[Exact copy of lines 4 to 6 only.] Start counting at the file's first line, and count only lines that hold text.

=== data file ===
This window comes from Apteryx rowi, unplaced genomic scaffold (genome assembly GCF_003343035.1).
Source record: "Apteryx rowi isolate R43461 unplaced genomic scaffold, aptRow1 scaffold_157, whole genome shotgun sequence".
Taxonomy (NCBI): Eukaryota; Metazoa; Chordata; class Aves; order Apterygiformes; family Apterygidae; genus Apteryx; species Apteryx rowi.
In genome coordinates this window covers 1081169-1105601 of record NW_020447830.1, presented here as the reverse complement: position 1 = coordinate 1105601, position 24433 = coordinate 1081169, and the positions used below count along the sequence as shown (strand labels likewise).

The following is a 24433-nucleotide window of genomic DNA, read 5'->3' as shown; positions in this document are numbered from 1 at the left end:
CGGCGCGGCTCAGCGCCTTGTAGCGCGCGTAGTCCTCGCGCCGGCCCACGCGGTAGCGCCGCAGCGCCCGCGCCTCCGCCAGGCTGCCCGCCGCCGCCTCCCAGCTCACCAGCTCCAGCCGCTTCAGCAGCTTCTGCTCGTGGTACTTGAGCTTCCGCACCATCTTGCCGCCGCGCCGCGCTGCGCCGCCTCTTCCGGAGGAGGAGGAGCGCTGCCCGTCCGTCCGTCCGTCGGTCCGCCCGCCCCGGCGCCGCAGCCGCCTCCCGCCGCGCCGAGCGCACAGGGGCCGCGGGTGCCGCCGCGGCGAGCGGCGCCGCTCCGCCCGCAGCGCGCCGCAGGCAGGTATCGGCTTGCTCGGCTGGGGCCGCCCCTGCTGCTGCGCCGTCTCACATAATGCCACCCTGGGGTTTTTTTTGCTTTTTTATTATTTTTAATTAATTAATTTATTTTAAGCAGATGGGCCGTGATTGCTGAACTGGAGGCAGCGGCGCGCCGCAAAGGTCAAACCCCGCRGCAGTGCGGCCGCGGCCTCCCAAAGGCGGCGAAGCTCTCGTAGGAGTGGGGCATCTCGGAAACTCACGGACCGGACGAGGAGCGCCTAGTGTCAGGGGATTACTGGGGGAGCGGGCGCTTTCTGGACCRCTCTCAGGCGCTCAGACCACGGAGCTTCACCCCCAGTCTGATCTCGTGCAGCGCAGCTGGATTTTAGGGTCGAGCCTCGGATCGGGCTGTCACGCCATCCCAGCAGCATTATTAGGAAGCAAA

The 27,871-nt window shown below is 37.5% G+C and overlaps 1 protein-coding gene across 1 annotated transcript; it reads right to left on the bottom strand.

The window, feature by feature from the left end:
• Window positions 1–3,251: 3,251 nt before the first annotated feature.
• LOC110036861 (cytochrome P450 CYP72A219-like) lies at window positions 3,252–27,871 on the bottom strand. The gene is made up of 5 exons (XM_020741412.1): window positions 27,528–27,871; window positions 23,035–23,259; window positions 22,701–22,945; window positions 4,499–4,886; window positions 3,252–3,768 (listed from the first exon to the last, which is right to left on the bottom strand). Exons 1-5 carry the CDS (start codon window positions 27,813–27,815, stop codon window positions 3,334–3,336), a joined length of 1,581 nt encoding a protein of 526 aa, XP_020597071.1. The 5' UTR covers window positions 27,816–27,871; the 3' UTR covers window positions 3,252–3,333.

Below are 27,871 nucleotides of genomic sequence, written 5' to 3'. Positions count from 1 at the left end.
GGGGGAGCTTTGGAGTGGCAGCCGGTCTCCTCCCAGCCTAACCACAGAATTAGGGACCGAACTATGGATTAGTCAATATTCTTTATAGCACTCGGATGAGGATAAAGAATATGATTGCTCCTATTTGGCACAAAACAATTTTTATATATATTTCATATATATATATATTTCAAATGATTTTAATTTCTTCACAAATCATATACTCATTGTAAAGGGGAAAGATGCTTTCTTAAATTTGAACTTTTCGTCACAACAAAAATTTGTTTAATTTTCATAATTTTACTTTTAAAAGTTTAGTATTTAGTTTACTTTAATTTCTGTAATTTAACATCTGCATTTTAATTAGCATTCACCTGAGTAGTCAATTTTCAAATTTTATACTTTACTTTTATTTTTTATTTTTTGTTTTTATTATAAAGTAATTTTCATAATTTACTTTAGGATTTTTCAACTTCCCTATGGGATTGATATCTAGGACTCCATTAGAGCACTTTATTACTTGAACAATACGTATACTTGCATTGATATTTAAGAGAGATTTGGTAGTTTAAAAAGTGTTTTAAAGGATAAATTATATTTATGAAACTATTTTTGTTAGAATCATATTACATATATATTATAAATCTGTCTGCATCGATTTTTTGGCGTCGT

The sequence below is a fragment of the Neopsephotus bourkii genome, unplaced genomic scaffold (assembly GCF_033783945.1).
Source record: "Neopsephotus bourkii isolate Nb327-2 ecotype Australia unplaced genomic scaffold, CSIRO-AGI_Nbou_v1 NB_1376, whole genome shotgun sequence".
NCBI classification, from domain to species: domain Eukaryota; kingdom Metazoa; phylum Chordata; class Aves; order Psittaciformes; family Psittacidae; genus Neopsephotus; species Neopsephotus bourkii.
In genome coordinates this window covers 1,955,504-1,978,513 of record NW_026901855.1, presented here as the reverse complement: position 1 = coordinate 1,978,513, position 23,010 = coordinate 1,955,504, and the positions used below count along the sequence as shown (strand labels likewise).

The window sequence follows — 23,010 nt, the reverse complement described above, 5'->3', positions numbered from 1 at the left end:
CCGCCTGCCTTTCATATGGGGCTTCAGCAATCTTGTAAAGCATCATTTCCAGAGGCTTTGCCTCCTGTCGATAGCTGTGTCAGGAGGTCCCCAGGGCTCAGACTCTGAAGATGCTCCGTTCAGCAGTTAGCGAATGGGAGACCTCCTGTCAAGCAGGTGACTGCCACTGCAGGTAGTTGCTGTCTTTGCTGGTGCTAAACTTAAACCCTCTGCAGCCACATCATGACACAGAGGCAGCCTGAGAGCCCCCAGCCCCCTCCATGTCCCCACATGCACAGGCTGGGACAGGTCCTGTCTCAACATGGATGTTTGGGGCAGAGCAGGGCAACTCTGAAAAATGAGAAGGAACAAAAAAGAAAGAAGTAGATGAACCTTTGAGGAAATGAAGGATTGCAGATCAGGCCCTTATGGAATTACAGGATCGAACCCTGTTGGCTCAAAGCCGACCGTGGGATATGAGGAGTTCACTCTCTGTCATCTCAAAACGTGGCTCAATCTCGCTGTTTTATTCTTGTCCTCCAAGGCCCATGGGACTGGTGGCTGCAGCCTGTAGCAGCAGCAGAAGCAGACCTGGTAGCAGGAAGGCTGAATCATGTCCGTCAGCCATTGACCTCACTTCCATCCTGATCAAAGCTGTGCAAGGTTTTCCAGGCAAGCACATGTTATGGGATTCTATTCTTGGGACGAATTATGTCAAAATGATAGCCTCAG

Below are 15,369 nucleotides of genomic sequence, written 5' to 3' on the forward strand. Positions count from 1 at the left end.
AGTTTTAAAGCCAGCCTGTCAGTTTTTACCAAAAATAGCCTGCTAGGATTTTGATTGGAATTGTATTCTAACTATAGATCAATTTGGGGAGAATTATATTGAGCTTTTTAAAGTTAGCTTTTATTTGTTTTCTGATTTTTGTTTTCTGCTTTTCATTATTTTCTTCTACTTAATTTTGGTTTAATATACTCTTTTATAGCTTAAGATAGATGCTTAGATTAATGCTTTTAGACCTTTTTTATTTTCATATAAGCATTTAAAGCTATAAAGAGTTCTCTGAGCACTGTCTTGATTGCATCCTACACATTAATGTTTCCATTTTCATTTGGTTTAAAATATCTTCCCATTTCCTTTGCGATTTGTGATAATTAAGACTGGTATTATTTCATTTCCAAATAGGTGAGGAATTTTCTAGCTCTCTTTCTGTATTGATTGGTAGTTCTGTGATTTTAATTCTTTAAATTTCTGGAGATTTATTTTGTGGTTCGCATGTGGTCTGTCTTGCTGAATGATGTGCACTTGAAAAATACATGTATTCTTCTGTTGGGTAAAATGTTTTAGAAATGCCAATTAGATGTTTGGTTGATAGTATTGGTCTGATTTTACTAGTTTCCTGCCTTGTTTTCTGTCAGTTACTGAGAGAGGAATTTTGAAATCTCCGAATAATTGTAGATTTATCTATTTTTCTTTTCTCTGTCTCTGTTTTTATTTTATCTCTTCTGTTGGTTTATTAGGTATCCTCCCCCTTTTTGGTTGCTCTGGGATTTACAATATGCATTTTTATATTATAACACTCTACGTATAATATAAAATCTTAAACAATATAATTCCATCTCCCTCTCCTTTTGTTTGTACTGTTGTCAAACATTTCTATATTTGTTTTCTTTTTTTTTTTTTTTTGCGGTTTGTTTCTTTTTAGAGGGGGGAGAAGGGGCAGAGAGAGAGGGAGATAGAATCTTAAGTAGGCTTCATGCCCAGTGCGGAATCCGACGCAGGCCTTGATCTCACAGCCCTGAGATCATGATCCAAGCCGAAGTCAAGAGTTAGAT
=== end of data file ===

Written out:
In genome coordinates this window covers 1081169-1105601 of record NW_020447830.1, presented here as the reverse complement: position 1 = coordinate 1105601, position 24433 = coordinate 1081169, and the positions used below count along the sequence as shown (strand labels likewise).

The following is a 24433-nucleotide window of genomic DNA, read 5'->3' as shown; positions in this document are numbered from 1 at the left end:
CGGCGCGGCTCAGCGCCTTGTAGCGCGCGTAGTCCTCGCGCCGGCCCACGCGGTAGCGCCGCAGCGCCCGCGCCTCCGCCAGGCTGCCCGCCGCCGCCTCCCAGCTCACCAGCTCCAGCCGCTTCAGCAGCTTCTGCTCGTGGTACTTGAGCTTCCGCACCATCTTGCCGCCGCGCCGCGCTGCGCCGCCTCTTCCGGAGGAGGAGGAGCGCTGCCCGTCCGTCCGTCCGTCGGTCCGCCCGCCCCGGCGCCGCAGCCGCCTCCCGCCGCGCCGAGCGCACAGGGGCCGCGGGTGCCGCCGCGGCGAGCGGCGCCGCTCCGCCCGCAGCGCGCCGCAGGCAGGTATCGGCTTGCTCGGCTGGGGCCGCCCCTGCTGCTGCGCCGTCTCACATAATGCCACCCTGGGGTTTTTTTTGCTTTTTTATTATTTTTAATTAATTAATTTATTTTAAGCAGATGGGCCGTGATTGCTGAACTGGAGGCAGCGGCGCGCCGCAAAGGTCAAACCCCGCRGCAGTGCGGCCGCGGCCTCCCAAAGGCGGCGAAGCTCTCGTAGGAGTGGGGCATCTCGGAAACTCACGGACCGGACGAGGAGCGCCTAGTGTCAGGGGATTACTGGGGGAGCGGGCGCTTTCTGGACCRCTCTCAGGCGCTCAGACCACGGAGCTTCACCCCCAGTCTGATCTCGTGCAGCGCAGCTGGATTTTAGGGTCGAGCCTCGGATCGGGCTGTCACGCCATCCCAGCAGCATTATTAGGAAGCAAA